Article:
Dubai Is Building A Robot Police Force
They'll be patrolling UAE streets in four years
Not content with hosting the first robot Olympics next year, the United Arab Emirates city of Dubai now wants to build a fleet of robocops by 2020.
Speaking at a session on connected tech this week, a Dubai senior police official laid out the city’s plan to introduce robots into their law enforcement program by the time Dubai hosts the world exposition.
“Robots could do the work of a police officer on ground [in] certain situations. We are working on a similar project and it will be ready by Expo 2020,” said Khalid Razooqi, general director of the Dubai police smart services department, according to Dubai publication Emirates 24/7. On the matter of the robots’ specific responsibilities, Razooqi was vague. “The project we are working on will involve robots interacting with people and performing some responsibilities that of a police officer,” he said.
The Dubai police department has a history of using new technology to enforce laws. Two years ago, officers began using Google Glass to document crimes and accidents and the agency released a popular mobile app that lets private citizens submit videos of violations.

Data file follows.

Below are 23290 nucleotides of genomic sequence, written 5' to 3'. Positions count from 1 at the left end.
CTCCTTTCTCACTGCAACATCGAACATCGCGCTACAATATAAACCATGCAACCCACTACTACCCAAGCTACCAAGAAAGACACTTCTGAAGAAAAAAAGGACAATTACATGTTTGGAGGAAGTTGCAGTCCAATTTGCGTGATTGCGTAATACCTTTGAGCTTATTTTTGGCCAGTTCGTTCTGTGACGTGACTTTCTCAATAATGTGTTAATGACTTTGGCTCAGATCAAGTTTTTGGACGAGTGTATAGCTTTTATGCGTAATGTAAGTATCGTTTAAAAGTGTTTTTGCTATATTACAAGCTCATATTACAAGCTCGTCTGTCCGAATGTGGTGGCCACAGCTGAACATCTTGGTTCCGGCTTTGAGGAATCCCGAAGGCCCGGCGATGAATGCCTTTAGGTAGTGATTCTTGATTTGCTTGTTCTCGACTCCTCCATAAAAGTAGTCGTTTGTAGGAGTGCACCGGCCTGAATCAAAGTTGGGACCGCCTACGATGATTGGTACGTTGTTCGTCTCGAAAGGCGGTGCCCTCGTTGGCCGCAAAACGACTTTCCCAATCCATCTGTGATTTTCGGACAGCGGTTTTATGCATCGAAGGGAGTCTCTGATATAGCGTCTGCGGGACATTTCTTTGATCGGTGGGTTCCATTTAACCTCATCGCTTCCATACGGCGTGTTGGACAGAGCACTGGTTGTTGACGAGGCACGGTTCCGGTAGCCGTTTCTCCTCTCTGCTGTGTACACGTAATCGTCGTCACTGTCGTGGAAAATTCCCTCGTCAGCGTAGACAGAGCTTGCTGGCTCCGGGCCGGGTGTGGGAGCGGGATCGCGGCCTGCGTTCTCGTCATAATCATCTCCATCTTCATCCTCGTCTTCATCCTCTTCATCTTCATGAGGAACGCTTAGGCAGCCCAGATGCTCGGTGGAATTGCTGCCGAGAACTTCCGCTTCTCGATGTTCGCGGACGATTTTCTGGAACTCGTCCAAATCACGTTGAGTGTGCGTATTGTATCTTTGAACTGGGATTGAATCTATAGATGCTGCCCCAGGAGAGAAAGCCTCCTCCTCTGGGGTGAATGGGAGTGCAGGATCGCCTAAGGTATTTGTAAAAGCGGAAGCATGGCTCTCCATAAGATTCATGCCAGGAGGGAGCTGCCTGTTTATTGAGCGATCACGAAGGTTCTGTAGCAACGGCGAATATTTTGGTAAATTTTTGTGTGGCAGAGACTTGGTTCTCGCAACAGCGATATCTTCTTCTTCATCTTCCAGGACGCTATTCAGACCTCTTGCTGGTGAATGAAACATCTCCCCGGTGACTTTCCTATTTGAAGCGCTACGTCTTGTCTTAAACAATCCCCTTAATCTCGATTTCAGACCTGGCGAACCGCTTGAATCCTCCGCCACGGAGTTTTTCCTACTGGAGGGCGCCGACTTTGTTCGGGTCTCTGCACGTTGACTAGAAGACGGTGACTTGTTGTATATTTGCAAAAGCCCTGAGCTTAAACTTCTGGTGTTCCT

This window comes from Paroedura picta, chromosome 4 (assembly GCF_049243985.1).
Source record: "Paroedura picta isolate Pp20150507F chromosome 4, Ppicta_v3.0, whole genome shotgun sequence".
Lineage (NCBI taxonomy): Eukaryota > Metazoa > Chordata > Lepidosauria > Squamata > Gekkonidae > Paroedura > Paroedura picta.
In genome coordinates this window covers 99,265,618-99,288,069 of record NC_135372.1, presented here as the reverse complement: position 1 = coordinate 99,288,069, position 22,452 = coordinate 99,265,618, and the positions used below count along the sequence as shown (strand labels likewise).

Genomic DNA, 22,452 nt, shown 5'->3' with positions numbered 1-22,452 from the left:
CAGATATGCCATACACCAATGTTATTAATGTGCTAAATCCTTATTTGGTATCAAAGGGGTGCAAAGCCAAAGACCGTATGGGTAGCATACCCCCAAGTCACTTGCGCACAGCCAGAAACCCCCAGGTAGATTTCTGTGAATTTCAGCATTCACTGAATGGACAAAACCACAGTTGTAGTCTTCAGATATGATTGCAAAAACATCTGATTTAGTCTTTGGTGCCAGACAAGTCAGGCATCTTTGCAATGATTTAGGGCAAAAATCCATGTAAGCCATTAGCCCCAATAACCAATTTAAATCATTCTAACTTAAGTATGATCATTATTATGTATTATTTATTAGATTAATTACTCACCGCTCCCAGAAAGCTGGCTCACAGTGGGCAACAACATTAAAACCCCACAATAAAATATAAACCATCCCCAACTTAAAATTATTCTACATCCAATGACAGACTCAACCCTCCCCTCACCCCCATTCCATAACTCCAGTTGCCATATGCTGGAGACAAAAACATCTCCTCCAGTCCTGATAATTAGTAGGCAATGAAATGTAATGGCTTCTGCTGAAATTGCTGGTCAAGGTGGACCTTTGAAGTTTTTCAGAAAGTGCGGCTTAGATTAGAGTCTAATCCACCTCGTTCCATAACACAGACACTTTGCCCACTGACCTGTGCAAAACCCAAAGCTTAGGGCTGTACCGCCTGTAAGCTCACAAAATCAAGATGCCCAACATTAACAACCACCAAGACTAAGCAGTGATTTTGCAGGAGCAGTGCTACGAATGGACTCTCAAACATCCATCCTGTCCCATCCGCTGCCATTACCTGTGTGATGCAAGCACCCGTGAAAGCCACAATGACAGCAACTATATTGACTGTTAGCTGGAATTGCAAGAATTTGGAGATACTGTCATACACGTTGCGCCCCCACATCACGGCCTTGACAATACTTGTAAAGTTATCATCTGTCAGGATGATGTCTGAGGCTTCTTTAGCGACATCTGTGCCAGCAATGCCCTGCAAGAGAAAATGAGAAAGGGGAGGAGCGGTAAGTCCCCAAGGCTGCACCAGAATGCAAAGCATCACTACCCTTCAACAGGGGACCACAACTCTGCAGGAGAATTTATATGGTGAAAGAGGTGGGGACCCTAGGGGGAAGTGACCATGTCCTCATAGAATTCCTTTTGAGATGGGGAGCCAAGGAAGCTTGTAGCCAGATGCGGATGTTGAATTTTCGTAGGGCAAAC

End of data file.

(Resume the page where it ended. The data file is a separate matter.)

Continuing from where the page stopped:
Dubai first demonstrated a robot police prototype at the Gitex Technology Week conference last October, but videos of the remote controlled humanoid on wheels don’t depict the machine doing anything police-like other than wearing a peaked visor cap.
Police Robot welcomes visitors to Dubai Police Platform &promotes the public services,of Dubai Police Smart Services pic.twitter.com/jkRcr0pglL
— Dubai Policeشرطة دبي (@DubaiPoliceHQ) October 18, 2015
Razooqi said that the police department is about to choose a company to build the robot, so the final product could be much different from the prototype showcased in the fall. After the robot is built, the police agency will focus on integrating artificial intelligence technology. Dubai police’s smart services department is reportedly collaborating with Google and IBM Watson on the AI.
U.S. company Knightscope has already created surveillance robots that have been “policing” some areas in California since 2014, but Dubai’s emphasis on AI suggests that their robots will be more sophisticated. Razooqi didn’t explain what police duties these new robots will take on, but it might only be a few years before we see how robots interpret UAE’s law.